Travel Hangover

I’m here. I now live in Greensburg, PA. I have a job, (looking for another,) I have an apartment, (well, privacy curtains in my friends living room) I have a gym membership, a couple bars I like, the lady at the coffee shop knows my name. I have a routine. I’m here.

But then I pulled out my small backpack. It fits my computer perfectly so when I head to the coffee shop I throw my weathered Macbook in there, grab my wallet and gear up to write, read, write letters–general coffee shop ‘things’. But last weekend I really looked at my back pack. I noticed how dirty it is. Months worth of sweating through SE Asia, being thrown on buses, running a 50k ultra marathon, transporting bottles of beer and water.

Then I noticed the random things I had tied on when the zipper toggle broke: a friendship bracelet from my native ‘tour’ guides in Sa Pa, Vietnam, safety pins, hair ties, whatever random things I could find that would work. Digging through the inside pockets I found a tin of Tiger Balm from Cat Ba Island when I got thrown off a motorbike, I found the equivalent of a few dollars in Malaysian Ringet. I found more dirt. I found Thai Baht. I found candy wrappers from treats my students gave me.

I found memories.

And then I remember: I’m here. I’m in Greensburg, PA furthering my career, saving money, making connections. And I wonder why I continue to look elsewhere. I run around the hilly neighborhoods and notice the architecture of such a historic town–then I remember the park I trained in with the 1000 year old Buddhist Wats. And I’m pulled back into the world of memory. I hate that world. I remember how hard it was to be in Thailand. I remember how much I wanted to ‘be’ somewhere for a while.

I found memories and now I need to begin making memories, here. And for some reason this is the hardest thing, for me. Travel is great but the travel hang over seems to last for months.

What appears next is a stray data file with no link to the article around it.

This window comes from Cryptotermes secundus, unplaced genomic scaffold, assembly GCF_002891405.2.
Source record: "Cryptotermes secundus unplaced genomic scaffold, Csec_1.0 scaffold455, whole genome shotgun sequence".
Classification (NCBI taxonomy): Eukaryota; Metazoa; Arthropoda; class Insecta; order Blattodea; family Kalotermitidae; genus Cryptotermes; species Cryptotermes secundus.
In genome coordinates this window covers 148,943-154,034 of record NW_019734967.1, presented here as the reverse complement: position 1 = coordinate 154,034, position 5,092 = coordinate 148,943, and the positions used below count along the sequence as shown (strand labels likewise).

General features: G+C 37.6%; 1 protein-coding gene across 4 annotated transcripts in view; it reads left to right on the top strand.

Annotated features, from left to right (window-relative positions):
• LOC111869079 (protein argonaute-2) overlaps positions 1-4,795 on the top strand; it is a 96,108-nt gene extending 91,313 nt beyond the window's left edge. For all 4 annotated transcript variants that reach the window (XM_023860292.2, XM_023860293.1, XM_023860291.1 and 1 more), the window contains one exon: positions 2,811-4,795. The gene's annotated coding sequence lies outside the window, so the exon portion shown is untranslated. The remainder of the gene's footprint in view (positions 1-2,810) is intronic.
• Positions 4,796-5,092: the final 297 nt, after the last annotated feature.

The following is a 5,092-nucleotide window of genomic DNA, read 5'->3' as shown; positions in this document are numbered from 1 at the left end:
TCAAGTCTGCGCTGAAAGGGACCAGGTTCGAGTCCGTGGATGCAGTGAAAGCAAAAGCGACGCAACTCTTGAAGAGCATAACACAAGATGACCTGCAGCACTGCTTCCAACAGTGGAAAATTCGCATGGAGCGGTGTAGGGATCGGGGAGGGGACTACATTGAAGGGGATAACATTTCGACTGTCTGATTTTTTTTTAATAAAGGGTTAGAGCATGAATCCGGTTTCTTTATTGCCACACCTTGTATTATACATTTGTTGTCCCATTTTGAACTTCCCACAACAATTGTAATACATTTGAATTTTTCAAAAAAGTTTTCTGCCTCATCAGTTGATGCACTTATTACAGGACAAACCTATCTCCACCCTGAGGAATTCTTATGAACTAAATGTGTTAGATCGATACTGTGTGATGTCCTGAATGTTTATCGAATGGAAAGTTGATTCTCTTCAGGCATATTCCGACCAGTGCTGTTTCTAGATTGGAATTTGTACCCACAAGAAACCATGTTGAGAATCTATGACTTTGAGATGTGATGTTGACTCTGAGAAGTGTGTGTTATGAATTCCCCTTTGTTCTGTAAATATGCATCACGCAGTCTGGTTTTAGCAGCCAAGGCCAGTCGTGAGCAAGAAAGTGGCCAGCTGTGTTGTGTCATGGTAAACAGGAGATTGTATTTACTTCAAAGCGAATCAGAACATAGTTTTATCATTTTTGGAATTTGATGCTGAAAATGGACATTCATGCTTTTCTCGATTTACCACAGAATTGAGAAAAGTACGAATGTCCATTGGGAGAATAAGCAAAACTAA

Need Vs Want

I have an on going list of things that I need to buy when I return Stateside. With every goal I think I’m setting comes another large purchase.

  • A smartphone. To text, facebook, and tweet.
  • A new computer. To facebook, tweet, email and maybe write.
  • A juicer. To try and replicate the juices I’ve had in SE Asia.
  • A car. To jam out to tunes when karaoke bars are not readily available.
  • A down payment on an apartment. To store all my new purchases.
  • A bike tune up (x2, I have 2 bikes.) I guess for safety.
  • Plane tickets. To see my best friend get married.
  • Micro brew beer. To drink.
  • New running shoes. To run.

The list continues on with things like a new wardrobe, shoes and other things. Which is what all of these objects are, things I need. Wait. Need? Need or want? Realistically, I’ve been living out of a backpack for months and have done just fine with out any of these things. Need vs. Want. When you truly narrow it down, what do you actually need?

 I spent the day trekking through the mountains of Loi Cai with a Vietnamese Hill Tribe woman for hours, she welcomed me into her home and cooked me lunch while her family wandered in and out of the small building. Her kitchen was a pot, a hole in the floor for fire and a spicket outside. Her living room was a dirt floor void of furniture. The most extravagant things she owned was her clothing and jewelry—most of which was made either by herself or one of her village people. This was truly minimalist living.

I asked her if she was happy. Happy bringing travelers like me into her village for the day, living the way she does—her genuine smile answered the question without words.